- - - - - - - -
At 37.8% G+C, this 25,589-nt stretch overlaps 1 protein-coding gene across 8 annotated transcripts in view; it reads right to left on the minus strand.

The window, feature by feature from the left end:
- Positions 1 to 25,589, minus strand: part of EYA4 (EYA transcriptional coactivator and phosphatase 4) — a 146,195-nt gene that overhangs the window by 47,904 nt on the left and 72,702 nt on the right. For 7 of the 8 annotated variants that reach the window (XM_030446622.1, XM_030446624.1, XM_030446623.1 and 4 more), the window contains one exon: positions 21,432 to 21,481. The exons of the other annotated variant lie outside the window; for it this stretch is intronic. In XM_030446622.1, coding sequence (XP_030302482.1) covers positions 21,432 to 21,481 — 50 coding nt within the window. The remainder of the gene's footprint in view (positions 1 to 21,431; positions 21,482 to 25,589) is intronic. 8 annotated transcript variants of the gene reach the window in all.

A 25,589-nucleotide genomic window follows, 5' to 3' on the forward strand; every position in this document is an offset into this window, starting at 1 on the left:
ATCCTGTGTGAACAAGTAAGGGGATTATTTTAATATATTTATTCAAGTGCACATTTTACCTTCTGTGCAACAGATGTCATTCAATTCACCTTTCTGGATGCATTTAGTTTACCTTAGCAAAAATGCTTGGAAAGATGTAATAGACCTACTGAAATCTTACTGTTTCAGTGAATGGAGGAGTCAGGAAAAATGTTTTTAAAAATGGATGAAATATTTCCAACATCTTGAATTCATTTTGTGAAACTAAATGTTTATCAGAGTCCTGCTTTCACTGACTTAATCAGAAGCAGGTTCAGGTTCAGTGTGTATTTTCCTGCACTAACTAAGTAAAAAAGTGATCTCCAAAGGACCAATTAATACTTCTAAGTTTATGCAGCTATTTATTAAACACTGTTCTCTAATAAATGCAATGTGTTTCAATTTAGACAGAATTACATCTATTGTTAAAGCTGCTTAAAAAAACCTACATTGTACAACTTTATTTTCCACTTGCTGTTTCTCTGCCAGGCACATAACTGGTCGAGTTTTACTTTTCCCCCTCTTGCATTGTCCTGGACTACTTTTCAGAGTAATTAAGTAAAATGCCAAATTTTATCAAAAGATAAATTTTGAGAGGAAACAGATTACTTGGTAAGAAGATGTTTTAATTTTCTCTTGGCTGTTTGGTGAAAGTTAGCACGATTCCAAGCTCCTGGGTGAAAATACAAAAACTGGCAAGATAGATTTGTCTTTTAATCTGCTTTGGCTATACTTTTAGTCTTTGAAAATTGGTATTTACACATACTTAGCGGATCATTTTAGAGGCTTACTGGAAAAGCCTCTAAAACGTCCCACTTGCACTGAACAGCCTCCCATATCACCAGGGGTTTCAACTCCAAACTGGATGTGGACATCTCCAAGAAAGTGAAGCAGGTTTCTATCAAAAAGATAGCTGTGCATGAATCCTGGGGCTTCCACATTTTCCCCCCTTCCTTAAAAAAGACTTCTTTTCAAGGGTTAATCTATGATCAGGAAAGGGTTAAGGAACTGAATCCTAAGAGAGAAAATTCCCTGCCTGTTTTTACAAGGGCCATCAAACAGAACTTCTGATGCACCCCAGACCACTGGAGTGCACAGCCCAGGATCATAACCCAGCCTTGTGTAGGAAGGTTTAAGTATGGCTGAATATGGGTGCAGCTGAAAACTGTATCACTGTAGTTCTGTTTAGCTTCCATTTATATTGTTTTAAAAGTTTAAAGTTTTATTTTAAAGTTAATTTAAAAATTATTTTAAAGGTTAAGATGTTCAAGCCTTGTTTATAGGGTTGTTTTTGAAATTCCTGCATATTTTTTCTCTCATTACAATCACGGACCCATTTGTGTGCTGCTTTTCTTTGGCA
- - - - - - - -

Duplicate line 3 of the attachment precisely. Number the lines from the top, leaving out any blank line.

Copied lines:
- Positions 1 to 25,589, minus strand: part of EYA4 (EYA transcriptional coactivator and phosphatase 4) — a 146,195-nt gene that overhangs the window by 47,904 nt on the left and 72,702 nt on the right. For 7 of the 8 annotated variants that reach the window (XM_030446622.1, XM_030446624.1, XM_030446623.1 and 4 more), the window contains one exon: positions 21,432 to 21,481. The exons of the other annotated variant lie outside the window; for it this stretch is intronic. In XM_030446622.1, coding sequence (XP_030302482.1) covers positions 21,432 to 21,481 — 50 coding nt within the window. The remainder of the gene's footprint in view (positions 1 to 21,431; positions 21,482 to 25,589) is intronic. 8 annotated transcript variants of the gene reach the window in all.